Chris Matthieu is the President & CEO of Computes, inc. He brings 30 years of experience in development and launches of disruptive technologies to create new market opportunities as well as enhance enterprise product portfolios with emerging technologies. His most recent venture was Octoblu, a cross-protocol Internet of Things (IoT) mesh network platform, acquired by Citrix. Prior to co-founding Octoblu, Chris was founder of Nodester, an open-source Node.JS PaaS which was acquired by AppFog and ...
The deluge of IoT sensor data collected from connected devices and the powerful AI required to make that data actionable are giving rise to a hybrid ecosystem in which cloud, on-prem and edge processes become interweaved. Attendees will learn how emerging composable infrastructure solutions deliver the adaptive architecture needed to manage this new data reality. Machine learning algorithms can better anticipate data storms and automate resources to support surges, including fully scalable GPU-c...
Cloud-enabled transformation has evolved from cost saving measure to business innovation strategy -- one that combines the cloud with cognitive capabilities to drive market disruption. Learn how you can achieve the insight and agility you need to gain a competitive advantage. Industry-acclaimed CTO and cloud expert, Shankar Kalyana presents. Only the most exceptional IBMers are appointed with the rare distinction of IBM Fellow, the highest technical honor in the company. Shankar has also receive...
Bill Schmarzo, author of "Big Data: Understanding How Data Powers Big Business" and "Big Data MBA: Driving Business Strategies with Data Science," is responsible for setting the strategy and defining the Big Data service offerings and capabilities for EMC Global Services Big Data Practice. As the CTO for the Big Data Practice, he is responsible for working with organizations to help them identify where and how to start their big data journeys. He's written several white papers, is an avid blogge...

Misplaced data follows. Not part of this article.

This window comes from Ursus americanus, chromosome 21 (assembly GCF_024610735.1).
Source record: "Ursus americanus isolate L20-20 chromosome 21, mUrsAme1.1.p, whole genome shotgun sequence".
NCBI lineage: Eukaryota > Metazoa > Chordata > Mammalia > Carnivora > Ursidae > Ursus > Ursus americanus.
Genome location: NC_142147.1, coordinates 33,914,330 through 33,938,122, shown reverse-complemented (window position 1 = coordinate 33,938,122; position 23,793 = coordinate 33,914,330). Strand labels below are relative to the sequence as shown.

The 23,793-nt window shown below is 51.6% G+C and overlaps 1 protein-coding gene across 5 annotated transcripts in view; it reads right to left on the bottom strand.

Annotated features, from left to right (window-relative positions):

The standardization of container runtimes and images has sparked the creation of an almost overwhelming number of new open source projects that build on and otherwise work with these specifications. Of course, there's Kubernetes, which orchestrates and manages collections of containers. It was one of the first and best-known examples of projects that make containers truly useful for production use. However, more recently, the container ecosystem has truly exploded. A service mesh like Istio addr...
Business professionals no longer wonder if they'll migrate to the cloud; it's now a matter of when. The cloud environment has proved to be a major force in transitioning to an agile business model that enables quick decisions and fast implementation that solidify customer relationships. And when the cloud is combined with the power of cognitive computing, it drives innovation and transformation that achieves astounding competitive advantage.
Whenever a new technology hits the high points of hype, everyone starts talking about it like it will solve all their business problems. Blockchain is one of those technologies. According to Gartner's latest report on the hype cycle of emerging technologies, blockchain has just passed the peak of their hype cycle curve. If you read the news articles about it, one would think it has taken over the technology world. No disruptive technology is without its challenges and potential impediments t...